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Richard Diebenkorn’s paintings capture a fresh and intriguing Californian light

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The Royal Academy’s exhibition of Richard Diebenkorn’s art brings together abstraction and the natural world and should not be missed, writes Nick Grant
Issue 2446
Richard Diebenkorn, Cityscape I, (Landscape No. 1), 1963, Oil on canvas

Richard Diebenkorn, Cityscape I, (Landscape No. 1), 1963, Oil on canvas (Pic: Photograph: 2014 The Richard Diebenkorn Foundation)

This is a rare opportunity to see a selection of work by the US artist Richard Diebenkorn. 

Art critic Robert Hughes has described Diebenkorn as “a mediator between abstraction and natural vision”. 

He said Diebenkorn’s 1967-88 Ocean Park series of paintings are “abstractions which don’t reject the world but contain it in a concentrated form.”

Diebenkorn is virtually unknown in Britain. None of his work is held in collections or museums here. None has been seen here since an exhibition at London’s Whitechapel Gallery in 1991.

This new exhibition traces his post-war career up until his death in 1993 and has been greeted with critical acclaim.

What is it that makes Diebenkorn’s work so enticing?

When you see his work the appeal is quite simple and obvious. Three things stand out.

First, there is the way he evokes fresh Californian light through daring but always intriguing colour contrasts. He spent most of his life in the coastal district of Los Angeles that his works are named after.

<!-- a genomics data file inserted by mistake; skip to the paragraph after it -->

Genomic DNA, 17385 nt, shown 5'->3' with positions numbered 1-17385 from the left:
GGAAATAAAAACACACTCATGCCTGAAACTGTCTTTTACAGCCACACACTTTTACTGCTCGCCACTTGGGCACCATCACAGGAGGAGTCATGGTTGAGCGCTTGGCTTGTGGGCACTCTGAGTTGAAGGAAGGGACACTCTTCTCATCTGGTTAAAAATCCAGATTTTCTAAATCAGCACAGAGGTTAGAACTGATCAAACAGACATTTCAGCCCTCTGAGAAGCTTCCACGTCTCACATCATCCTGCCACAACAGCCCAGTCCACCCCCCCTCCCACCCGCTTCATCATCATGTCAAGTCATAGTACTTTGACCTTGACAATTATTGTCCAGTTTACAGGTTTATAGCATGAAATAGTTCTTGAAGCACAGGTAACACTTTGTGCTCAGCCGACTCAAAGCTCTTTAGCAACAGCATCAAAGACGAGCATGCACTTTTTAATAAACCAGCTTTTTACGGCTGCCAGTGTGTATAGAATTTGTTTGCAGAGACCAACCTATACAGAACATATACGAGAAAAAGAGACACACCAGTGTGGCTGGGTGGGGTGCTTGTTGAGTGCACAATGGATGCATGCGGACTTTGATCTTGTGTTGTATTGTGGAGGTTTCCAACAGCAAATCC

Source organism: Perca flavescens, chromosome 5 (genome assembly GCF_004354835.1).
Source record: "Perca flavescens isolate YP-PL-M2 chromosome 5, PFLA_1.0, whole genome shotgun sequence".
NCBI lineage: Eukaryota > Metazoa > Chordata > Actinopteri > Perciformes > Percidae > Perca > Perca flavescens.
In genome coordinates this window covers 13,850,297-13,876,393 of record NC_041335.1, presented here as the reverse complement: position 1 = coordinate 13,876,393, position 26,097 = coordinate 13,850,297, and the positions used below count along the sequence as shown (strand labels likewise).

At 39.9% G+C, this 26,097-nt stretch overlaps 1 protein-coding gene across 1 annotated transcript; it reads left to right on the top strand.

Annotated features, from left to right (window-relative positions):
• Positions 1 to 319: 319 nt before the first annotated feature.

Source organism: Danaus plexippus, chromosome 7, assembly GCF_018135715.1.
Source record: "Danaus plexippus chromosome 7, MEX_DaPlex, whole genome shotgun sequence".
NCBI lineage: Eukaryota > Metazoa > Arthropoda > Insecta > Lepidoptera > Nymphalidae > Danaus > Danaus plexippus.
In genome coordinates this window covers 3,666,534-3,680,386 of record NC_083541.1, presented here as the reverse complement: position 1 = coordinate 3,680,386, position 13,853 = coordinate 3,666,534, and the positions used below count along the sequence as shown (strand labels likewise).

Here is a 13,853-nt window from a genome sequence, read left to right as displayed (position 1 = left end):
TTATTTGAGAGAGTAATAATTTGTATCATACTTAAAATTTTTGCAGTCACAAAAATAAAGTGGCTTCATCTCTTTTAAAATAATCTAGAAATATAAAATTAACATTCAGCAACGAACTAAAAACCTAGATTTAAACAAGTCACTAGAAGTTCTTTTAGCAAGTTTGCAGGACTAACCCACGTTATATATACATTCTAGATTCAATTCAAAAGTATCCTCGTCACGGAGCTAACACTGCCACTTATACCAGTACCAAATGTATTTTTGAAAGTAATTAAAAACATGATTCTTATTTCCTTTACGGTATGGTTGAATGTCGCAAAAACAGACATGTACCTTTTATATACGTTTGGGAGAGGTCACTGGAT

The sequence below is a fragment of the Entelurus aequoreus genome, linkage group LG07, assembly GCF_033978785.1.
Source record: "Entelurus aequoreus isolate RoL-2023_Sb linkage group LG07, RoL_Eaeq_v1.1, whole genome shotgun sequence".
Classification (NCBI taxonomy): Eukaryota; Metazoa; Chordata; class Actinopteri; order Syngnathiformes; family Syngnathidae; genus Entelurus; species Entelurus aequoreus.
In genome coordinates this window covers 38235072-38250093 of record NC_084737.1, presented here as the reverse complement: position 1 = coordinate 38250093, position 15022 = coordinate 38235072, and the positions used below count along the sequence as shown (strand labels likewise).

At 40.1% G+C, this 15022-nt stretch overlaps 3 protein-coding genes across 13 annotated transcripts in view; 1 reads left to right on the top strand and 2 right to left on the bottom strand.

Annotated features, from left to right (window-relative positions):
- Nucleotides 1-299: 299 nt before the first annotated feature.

Second, he foregrounds compositional beauty. In his later work, the structure is shown by  charcoal-sketched grids drawn in parallel and angled lines. 


Critics have suggested that  the distant and elevated point of view typical of Diebenkorn’s art was inspired by his first flight in 1951. The journey from Albuquerque, in New Mexico, to San Francisco will have taken him over patchwork landscapes. 

Third, there is both a mystery and hesitancy to his work, which encourages contemplation. 

For example, his pictures that include people tend to avoid facial detail and are set in complex spaces. 

Most of his large Ocean Park series—of which five can be seen here—have thin veils of paint over other shapes.

The edges do not show signs of masking tape. The paint on seemingly unprimed canvas is starting to fade and crack. 

The catalogue includes  this revealing quote from the artist, “One of the most interesting polarities in art is between representation at one end of the stick, and abstraction at the other end, and I’ve found myself all over that stick.”

This is an exhibition that is not to be missed. 

Richard Diebenkorn. Royal Academy of Arts, London W1J 0BD. Until 7 June.

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